I have not been writing. I have been very, very busy not writing. I have been taking out the trash, washing the dishes, and painting my toes to dismal results. I took my hands hostage, forcing them into copying, printing, organizing, and whatever verb that could occupy them. I was updating my resume, my diet, my wardrobe, my life. I was breaking in new shoes and throwing out old bras, curating new playlists and burning old lyrics. I was packing and tossing and cycling and pacing and ignoring the boiling inside.
Life was settling into order, and there was one enormous, insurmountable problem: me.
“Of course I wanted to be in love, of course I wanted to have someone light up my night in the darkest hours, of course, of course I did. But I wanted a novel, I wanted a story in motion, and I didn’t want that love to be the end of the story. I wanted him to be a character and I wanted our novels to crash together and rivet us. I wanted to be bewildered and have my breath stolen and the rug ripped out from under me and to read him top to bottom for the rest of time.”
thespacesamidlove asked: Why are you so fascinated with Lincoln?
Honestly, I think I’d have an easier time explaining why I’m less fascinated by just about anyone else in the world.
I just saw Spielberg’s Lincoln last night, and wow. It was the best dialogue I’ve “seen”/heard in a movie in ages. If Daniel Day-Lewis doesn’t win an Oscar, I don’t know what is happening in life. About three or four times during the movie, I thought to myself, “Oh yeah, that’s Daniel Day-Lewis”. The rest of the time, I was completely convinced it was Abraham himself on screen. I don’t remember the last time I was so pulled in to a movie. Sally Field was great, James Spader was great, Lee Pace was great, and
Joaquin Phoenix stole the whole show in my opinion. (Edit: That awesome actor is NOT Joaquin Phoenix, but holy cats does he ever look like him. Such a good acting job that he successfully convinced me that he was two different people!)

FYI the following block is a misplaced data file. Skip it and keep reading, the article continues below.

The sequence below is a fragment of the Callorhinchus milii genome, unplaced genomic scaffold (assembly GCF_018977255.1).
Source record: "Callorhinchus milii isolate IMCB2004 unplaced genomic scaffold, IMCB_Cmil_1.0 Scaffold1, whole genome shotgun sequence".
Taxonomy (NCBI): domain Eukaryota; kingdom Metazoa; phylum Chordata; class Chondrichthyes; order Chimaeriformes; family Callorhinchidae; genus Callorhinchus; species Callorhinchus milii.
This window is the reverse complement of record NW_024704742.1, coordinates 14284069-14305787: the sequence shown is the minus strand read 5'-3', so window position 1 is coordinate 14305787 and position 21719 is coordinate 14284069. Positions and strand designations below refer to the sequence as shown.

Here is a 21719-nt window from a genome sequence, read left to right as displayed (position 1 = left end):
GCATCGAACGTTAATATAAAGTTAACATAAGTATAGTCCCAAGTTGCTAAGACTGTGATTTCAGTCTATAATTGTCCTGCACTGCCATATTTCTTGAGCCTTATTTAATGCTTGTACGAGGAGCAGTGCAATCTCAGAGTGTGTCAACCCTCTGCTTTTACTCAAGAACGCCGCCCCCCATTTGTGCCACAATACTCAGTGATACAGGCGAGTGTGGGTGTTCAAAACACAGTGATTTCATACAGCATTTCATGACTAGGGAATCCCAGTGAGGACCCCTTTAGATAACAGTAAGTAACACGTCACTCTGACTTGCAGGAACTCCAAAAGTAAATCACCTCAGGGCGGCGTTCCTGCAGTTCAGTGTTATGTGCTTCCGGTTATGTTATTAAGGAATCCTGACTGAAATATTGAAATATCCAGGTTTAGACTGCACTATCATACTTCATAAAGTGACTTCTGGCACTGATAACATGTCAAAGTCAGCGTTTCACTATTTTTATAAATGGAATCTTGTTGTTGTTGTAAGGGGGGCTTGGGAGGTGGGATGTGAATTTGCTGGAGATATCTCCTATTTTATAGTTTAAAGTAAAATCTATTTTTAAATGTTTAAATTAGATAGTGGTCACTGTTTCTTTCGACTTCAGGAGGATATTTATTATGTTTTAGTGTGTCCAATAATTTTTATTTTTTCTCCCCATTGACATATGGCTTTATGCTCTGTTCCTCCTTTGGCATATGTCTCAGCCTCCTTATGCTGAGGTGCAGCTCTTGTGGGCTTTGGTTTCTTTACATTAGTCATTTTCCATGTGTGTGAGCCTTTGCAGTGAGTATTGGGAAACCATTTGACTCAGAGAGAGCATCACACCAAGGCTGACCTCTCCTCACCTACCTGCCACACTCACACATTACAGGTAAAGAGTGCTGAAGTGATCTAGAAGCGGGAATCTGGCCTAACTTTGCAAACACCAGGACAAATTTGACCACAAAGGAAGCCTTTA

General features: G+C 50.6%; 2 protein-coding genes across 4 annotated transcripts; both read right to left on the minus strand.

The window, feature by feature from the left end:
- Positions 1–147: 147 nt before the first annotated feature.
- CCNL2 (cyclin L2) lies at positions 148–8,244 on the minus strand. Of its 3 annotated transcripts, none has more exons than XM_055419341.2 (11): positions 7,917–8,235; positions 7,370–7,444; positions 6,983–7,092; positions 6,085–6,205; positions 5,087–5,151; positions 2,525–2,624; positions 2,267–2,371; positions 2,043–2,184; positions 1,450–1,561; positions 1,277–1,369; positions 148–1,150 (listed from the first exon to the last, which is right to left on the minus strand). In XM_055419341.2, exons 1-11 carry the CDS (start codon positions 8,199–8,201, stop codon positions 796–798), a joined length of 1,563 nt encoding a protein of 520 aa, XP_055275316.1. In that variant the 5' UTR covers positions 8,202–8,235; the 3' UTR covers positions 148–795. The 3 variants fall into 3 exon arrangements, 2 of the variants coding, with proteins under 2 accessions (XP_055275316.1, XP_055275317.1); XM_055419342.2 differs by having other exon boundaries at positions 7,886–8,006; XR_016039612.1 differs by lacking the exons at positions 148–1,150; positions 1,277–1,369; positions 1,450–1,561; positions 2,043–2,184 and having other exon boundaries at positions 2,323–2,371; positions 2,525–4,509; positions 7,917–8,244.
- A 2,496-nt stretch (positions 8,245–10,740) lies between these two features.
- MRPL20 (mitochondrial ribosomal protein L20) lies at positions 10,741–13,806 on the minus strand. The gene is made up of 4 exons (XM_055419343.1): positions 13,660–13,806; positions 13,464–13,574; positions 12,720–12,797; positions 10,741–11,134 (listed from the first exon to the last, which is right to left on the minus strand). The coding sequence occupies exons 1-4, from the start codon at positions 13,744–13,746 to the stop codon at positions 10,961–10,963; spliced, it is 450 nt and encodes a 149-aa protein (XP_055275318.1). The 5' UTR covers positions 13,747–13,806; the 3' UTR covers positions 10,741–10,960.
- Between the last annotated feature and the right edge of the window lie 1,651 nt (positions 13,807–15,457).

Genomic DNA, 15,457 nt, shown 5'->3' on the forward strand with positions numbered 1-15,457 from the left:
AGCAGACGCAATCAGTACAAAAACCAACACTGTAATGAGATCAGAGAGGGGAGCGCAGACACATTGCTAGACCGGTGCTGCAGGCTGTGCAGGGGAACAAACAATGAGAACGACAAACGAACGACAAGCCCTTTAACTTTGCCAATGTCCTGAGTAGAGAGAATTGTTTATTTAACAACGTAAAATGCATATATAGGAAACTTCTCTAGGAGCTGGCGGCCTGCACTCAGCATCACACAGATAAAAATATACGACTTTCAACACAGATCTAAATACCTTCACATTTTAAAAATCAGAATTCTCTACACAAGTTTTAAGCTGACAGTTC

I couldn’t really imagine a life in which I watched that movie or read that story and wasn’t completed fascinated, but I think you’re rather referring to what I wrote about the book Lincoln’s Melancholy. Yeah, I really, really love that book. As interesting as Lincoln’s Presidency is, I believe his younger life and his road to the Presidency are even more interesting. I suppose most great leaders are fascinating enough, but I don’t know any whose flaws and idiosyncrasies are exposed as Lincoln’s are. He helped to save the most iconic democracy in the history of the world, but he was still so obviously human. He loved and he lost, in all senses of the word, from the loss of young love in the form of Ann Rutledge, all the way to the loss of his two sons. Everyone deals with heartbreak in their own way, but most leaders conceal their pain. I celebrate a man that not only wears every emotion on his face, but holds that head high in doing so, even if only due to uncommon height.
I was about half in love with her by the time we sat down. That’s the thing about girls. Every time they do something pretty, even if they’re not much to look at, or even if they’re sort of stupid, you fall half in love with them, and then you never know where the hell you are.
— The Catcher in the Rye by J.D. Salinger
n. an innocuous touch by someone just doing their job—a barber, yoga instructor or friendly waitress—that you enjoy more than you’d like to admit, a feeling of connection so stupefyingly simple that it cheapens the power of the written word, so that by the year 2025, aspiring novelists would be better off just giving people a hug.